Some pretty steep downclimbing using various skills including sliding down sloping rocks until the feet stopped further travel made the descent just as interesting.
|Just follow me, you'll be fine!|
|Now just let go and slide!|
As promised by Paul we found the Mount Barney equivalent of Tryfan’s ‘The Cannon’, a chunk of rock lying on its side and hanging out over space. The thing to do here is to walk, or shuffle in a sitting position along the length of the rock until you are situated above about 300m of fresh air. Mmm, it’s a long way down, but it had to be done and Paul had made it clear it wasn’t going to be him, so off I went. At first I thought I could walk out, but as the space opened up below and the rock thinned to about 400mm wide I decided to be seated and use the tried and trusted shuffle! I am sure there are people who would walk to the end, do a handstand, hang off the end, but not for me. Halfway along was enough, a few quick pictures and back again. All very exciting!
|Mount Barney's Cannon - its much worse than it looks here!|
|A nice viewpoint with Mount Lindsay behind|
As is usual with these sort of walks, the down always seems longer as the legs get tired and as Paul read off our current altitude we all felt we should be lower than that, but glimpsing through the tress showed us just how far we had to go. A brief break for one person coming up (the first person we had seen all day) and a little later a group of thirteen (!) and finally a couple who Paul was able to exchange stories of ascents on other surrounding mountains, gave us welcome breaks for tired legs!
|At the swimming hole....|
Eventually we got down to the track at the bottom that leads up the standard ascent and a little deviation that only Paul (and a few hundred thousand others) knew took us along a creek back to the camp. Before reaching the camp we stopped at a swimming hole by the creek that Paul knew and, stripping down to his undies he jumped in! Apparently I’d proved myself a man earlier on ‘the cannon’ so now he needed to do the same. I didn’t go in and Jackie dangled her feet in, but Paul did the ‘whole nine yards’.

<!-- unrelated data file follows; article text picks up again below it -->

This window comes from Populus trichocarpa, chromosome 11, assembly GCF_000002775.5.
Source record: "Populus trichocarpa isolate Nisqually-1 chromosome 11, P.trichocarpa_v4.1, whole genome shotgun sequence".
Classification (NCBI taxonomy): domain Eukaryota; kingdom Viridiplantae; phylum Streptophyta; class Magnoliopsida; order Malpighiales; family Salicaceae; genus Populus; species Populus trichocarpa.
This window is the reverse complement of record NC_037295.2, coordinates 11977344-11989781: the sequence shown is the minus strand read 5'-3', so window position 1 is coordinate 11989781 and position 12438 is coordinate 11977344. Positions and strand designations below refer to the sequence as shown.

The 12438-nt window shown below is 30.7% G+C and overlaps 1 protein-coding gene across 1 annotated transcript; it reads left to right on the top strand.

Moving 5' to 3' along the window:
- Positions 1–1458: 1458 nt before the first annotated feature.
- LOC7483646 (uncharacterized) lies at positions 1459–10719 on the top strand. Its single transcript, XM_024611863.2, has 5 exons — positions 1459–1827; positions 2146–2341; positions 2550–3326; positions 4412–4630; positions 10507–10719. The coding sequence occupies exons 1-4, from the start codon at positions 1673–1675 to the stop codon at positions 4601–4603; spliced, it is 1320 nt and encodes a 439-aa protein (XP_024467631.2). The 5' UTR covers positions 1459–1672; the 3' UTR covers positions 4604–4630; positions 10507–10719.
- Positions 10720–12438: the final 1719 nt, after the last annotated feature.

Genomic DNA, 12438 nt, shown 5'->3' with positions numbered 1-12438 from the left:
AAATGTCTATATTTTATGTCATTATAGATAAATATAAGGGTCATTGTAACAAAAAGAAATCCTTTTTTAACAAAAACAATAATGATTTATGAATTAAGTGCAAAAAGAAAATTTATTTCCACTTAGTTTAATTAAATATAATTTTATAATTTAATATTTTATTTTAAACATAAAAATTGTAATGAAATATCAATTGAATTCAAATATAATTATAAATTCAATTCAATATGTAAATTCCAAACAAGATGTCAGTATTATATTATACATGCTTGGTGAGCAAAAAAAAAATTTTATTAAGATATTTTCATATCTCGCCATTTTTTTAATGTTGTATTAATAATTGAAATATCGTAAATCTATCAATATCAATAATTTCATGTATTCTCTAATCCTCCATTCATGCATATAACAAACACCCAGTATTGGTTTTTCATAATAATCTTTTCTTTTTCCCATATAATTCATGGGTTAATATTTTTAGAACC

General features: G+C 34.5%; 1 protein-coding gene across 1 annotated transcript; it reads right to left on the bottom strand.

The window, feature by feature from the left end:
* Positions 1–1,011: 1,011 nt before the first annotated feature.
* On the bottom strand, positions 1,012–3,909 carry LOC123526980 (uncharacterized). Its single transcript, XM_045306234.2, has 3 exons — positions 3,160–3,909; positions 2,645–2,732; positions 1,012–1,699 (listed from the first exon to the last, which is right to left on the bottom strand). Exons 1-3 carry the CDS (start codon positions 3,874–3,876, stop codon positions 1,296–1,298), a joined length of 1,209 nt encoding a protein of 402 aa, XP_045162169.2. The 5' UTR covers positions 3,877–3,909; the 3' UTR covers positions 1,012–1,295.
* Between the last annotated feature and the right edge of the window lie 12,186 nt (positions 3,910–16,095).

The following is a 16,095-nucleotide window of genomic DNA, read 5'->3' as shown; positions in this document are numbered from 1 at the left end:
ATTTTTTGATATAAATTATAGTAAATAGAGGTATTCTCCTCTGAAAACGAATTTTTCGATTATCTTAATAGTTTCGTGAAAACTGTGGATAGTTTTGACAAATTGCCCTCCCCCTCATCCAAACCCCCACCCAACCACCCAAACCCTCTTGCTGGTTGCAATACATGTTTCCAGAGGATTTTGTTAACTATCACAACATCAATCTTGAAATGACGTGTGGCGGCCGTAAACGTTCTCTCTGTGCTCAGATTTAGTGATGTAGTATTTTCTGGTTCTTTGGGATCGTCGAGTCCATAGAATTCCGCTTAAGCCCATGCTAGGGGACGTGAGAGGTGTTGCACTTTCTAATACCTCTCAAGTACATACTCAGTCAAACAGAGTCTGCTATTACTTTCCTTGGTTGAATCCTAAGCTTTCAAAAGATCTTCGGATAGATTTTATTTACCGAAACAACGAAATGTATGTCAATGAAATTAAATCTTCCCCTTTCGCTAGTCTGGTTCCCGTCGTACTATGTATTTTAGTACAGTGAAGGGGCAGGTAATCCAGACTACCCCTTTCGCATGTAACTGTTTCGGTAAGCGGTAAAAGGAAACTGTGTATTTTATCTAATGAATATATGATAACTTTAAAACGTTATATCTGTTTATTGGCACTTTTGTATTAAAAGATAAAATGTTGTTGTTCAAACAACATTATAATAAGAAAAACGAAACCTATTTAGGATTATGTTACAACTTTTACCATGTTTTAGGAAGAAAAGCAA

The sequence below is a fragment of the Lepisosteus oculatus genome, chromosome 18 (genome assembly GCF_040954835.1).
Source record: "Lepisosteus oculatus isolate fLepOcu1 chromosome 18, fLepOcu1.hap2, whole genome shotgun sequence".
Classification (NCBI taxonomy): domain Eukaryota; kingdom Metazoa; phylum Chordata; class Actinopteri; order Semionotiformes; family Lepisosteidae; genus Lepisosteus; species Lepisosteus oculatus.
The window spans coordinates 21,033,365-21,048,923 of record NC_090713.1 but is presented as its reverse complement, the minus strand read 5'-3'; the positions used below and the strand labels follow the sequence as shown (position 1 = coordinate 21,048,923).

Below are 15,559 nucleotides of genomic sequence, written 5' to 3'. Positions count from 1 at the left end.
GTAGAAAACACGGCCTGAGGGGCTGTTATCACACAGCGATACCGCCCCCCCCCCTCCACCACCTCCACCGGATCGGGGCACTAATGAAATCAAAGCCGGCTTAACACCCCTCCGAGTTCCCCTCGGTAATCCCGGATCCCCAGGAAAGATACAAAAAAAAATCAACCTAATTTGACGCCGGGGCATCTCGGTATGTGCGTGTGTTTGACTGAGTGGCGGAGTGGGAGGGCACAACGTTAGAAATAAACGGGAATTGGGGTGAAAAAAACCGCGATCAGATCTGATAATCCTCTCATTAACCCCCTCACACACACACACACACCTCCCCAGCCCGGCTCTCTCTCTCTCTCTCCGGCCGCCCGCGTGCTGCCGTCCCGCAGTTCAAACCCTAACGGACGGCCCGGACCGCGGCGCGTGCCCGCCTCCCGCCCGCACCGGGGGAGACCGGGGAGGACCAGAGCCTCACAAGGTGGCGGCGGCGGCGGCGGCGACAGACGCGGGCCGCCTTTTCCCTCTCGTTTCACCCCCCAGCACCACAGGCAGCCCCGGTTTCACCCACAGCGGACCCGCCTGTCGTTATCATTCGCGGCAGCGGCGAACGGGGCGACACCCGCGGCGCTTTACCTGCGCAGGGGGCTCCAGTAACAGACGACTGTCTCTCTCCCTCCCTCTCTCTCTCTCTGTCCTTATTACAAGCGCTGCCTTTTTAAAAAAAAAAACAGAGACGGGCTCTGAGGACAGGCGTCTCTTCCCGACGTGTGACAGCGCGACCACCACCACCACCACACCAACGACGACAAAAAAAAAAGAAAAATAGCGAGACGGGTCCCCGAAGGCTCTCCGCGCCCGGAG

|In he goes....|
Just as he’d predicted, it was cold, but I think it was colder than even he thought as the shouts he made, the look on his face and the frantic swimming said it all. He did stay in long enough to do a further surface dive, but that was it, he was out pretty quickly!
|Bit cold is it?|
Sunday night was blissful. Hot showers, camp fire, good food (chicken stew prepared by Cat) warmed by Jackie over Paul’s portable barbeque, several bottles of wine and the usual discussions about life and the universe (if only politicians would listen to us!). We even had some wildlife visits.
|Jackie to the rescue!|
Some minah birds paid us a visit before dark, one hopping into our van to have a look and then getting stuck (Jackie to the rescue) and, after dark a possum called by to see what we were eating. He had a look in our washing bowl, ambled round our camp and enjoyed the last spoonful of the chicken stew that Jackie fed him while she stole a stroke (very soft she said).
|The little possum investigating our washing up bowl|
|Jackie trading food for a stroke|
|Time for 'meaningful' discussion|
|Several bottles of wine later! (Can you see a third person between Jackie and Paul? Spooky!)|